Peter Dunne’s holographic assistant buys students beer
Recently the Hunter Lounge hosted the launch of Victoria University’s newest club, Victoria University Politics Society.
About 150 people attended the event, most of them students, as well as a decent number of MPs, councillors, diplomats, and other politically associated people.
Despite being in the capital, ten minutes from the Beehive, and buzzing with young hacks, this is the University’s first politics society.
A political debate questioning “How Do We Solve the Migration/ Refugee Crisis?” was the highlight of the night. The speakers included students George Dooley (an International Socialist Organisation activist) and Politics Society President Jack Gradwell; MPs David Seymour (ACT), Denise Roche (Green) and Peter Dunne (United Future); and activist and writer Marianne Elliot.
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Dooley’s speech was a little scattered and he spoke a bit fast. Some were taken aback by his suave suit and initially had marked him as a Young Nat. Overall, he wanted immediate action to increase the refugee quota, though he did not provide any specific numbers.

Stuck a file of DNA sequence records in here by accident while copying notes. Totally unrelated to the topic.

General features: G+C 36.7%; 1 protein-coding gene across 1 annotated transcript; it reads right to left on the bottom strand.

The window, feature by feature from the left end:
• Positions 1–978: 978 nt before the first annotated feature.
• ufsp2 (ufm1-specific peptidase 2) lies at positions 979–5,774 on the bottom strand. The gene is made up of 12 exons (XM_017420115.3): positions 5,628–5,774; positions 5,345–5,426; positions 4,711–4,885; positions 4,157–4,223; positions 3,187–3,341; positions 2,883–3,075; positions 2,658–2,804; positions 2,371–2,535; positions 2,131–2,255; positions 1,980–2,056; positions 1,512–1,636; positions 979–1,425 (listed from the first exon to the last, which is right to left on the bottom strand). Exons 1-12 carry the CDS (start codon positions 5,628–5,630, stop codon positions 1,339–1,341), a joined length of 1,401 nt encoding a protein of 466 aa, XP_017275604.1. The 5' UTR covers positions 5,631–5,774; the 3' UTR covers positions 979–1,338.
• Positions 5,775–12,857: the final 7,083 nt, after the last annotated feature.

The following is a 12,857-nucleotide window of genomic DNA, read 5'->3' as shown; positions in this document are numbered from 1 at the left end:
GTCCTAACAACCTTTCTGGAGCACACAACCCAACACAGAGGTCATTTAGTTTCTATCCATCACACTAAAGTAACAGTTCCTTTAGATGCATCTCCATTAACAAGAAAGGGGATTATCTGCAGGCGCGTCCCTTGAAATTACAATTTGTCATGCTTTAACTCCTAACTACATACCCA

Gradwell had a bit of a muddled speech. He disputed the idea that “taking refugees is good or evil”, or even “that anything is good or evil”. Overall, “Nietzsche” Gradwell seemed to imply that building a big fence around New Zealand would make all problems pertaining to immigration disappear.
Seymour revealed that an attendee mistook him to be Peter Dunne’s assistant. He called New Zealand “the most thoughtful, diverse and tolerant society that the world has ever seen”. He wanted the refugee quota to better reflect New Zealand’s GDP growth and population expansion since 1987, but he also didn’t commit to any numbers.
Roche spoke of her disappointment that her bill to increase the quota to 1000, supported by all parties except National, was voted down. However, she gave a shout out to the Young Nats, for perhaps the first time ever, for standing up for a quota increase.
Dunne, wearing his signature bow tie, said New Zealand needed to increase the quota from 750 to at least 1000, to reflect the 44 per cent population increase since 1987. He expressed dismay at the racism and xenophobia levelled toward refugees in recent weeks.
Grace Carroll, a spokesperson for the society, said “we were pleasantly surprised with how well the evening went. The turnout exceeded expectation and the atmosphere was lively and cheerful… It helped that David Seymour was a good bloke and bought beers for students.”
Gradwell started the society this year with help from a group of Politics and International Relations students. Carroll said the society’s goal is “to build a student community, nonpartisan in nature, that acts as an open forum for a multiplicity of events and opportunities. In fostering robust, critical thought and engagement, PolSoc aims to cultivate civically informed and active students.”
The Society is open to anyone with an interest in or passion for politics.